Cryptocurrencies are one of the most rapidly growing industries in the world as they offer basically unlimited opportunities for ROI. An investor, however, should be exceptionally careful when dabbling in this matter as we have witnessed many disastrous cryptocurrency projects over the last years.
Without a doubt, Bitcoin is the largest cryptocurrency out there and definitely the most stable one. In spite of that, Bitcoin is not ideal and its success has pushed people to come up with alternative cryptocurrencies. This is why we label them by the name of altcoins. You may not know this but over the past decade thousands of new altcoins have been introduced but only a handful have managed to gain significant following similar to Bitcoin. Anyway, it is valuable to know how to get a hold of Altcoins.
Since they are planned as an alternative to Bitcoin, each altcoin tends to have its niche in which it specializes. For example, Litecoin features faster transactions and that’s where it beats Bitcoin. Another popular altcoin – Dash, relies on anonymity. Users’ identities are protected there and transactions can hardly be traced to a certain name.
The way altcoins are mined also differs from Bitcoin. The algorithms are not the same. Bitcoin’s algorithm is called SHA-256 while Litecoin is mined through Scrypt. Additionally, the required hardware is also not the same.
This is all good, but deciding which altcoin is worth investing in can turn out to be quite the tough challenge. You shouldn’t just buy into the hype of a certain new cryptocurrency. See what exactly makes it unique and do not trust the buzz. There is a scam called „pump and dump” and you should be aware of it. The name pretty much says it all but a simple explanation is in order anyway. Sometimes the creators of a certain altcoin would generate a lot of hype around it in order to inflate the price. This would attract more buyers initially but when the price gets sky-high all of the big holders would sell and therefore devalue the altcoin. This leads to a crash in its price and leaves the buyers behind with a bunch of worthless tokens.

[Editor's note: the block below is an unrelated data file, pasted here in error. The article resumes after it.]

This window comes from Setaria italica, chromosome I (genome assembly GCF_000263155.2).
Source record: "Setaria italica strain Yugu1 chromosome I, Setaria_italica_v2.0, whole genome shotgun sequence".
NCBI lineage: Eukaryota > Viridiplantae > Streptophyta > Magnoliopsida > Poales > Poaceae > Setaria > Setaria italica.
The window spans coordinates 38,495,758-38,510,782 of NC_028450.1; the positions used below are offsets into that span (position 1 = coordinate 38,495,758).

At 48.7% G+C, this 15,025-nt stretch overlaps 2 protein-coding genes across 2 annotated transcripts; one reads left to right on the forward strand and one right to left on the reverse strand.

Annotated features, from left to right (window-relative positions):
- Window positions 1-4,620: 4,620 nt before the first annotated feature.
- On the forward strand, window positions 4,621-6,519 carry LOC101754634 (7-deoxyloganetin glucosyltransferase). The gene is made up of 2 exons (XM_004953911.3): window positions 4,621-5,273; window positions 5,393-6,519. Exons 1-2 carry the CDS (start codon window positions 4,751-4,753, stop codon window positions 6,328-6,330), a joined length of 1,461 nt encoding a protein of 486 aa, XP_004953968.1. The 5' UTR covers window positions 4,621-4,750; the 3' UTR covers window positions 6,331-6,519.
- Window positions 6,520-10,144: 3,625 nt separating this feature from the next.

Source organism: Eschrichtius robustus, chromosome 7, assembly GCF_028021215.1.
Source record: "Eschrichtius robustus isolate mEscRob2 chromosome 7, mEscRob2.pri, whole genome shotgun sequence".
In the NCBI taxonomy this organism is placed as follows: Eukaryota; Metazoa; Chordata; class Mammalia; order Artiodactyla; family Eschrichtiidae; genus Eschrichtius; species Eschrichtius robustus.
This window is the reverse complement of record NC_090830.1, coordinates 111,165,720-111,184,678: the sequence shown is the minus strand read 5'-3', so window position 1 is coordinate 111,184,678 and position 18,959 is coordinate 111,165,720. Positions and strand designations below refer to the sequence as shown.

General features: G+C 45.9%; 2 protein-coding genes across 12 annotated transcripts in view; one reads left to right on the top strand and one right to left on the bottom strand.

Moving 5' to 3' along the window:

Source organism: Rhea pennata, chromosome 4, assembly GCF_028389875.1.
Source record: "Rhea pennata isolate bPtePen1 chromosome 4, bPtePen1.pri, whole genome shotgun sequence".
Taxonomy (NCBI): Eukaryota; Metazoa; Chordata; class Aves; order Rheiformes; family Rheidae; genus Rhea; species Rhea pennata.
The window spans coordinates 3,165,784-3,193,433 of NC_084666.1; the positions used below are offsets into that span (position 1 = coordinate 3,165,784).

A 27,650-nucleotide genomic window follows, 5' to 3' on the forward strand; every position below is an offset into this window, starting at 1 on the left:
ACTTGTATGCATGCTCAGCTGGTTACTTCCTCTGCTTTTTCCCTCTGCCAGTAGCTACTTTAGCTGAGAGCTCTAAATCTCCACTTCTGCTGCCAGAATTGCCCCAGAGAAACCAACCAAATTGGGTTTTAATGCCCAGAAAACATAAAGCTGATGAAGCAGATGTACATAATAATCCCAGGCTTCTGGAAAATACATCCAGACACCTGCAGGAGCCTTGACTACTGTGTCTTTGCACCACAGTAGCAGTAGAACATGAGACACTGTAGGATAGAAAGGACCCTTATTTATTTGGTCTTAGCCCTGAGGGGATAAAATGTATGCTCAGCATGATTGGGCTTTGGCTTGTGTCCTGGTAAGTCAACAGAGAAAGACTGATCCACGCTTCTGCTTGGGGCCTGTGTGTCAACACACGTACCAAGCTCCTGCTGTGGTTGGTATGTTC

This leads us to a somewhat similar subject – understanding ICOs. This stands for Initial Coin Offering which is basically the same as a public offering i.e the launch of a new company on the stock exchange. ICOs sell tokens trying to raise the price of the altcoin in question.
When a cryptocurrency company wants to launch a new project through an ICO it creates the so-called Whitepaper. That’s where all the goals and parameters of the ICO are. You should pay close attention to the White paper before putting any money into an altcoin’s ICO.
A good example for an ICO is Ethereum. 1 Ether token in 2014 during the ICO could be bought for $0.4. Had you spent $100 worth of Ether tokens back then, you would now have the equivalent of $75, 000. This currency had other problems, though, related to the overload of the system that supports it. Several exchanges had to suspend Ethereum trading because many transactions were delayed.
Another altcoin called DAO is an example of a bad ICO. After its huge spike when $115,000,000 dollars were raised a hacker managed to steal about 1/3 of that money due to a bug in the code.
All of this goes to show you that cryptocurrencies are volatile and can be quite rewarding if you manage to strike gold. However, be aware that the better part of all altcoins fails to make a profit for their investors.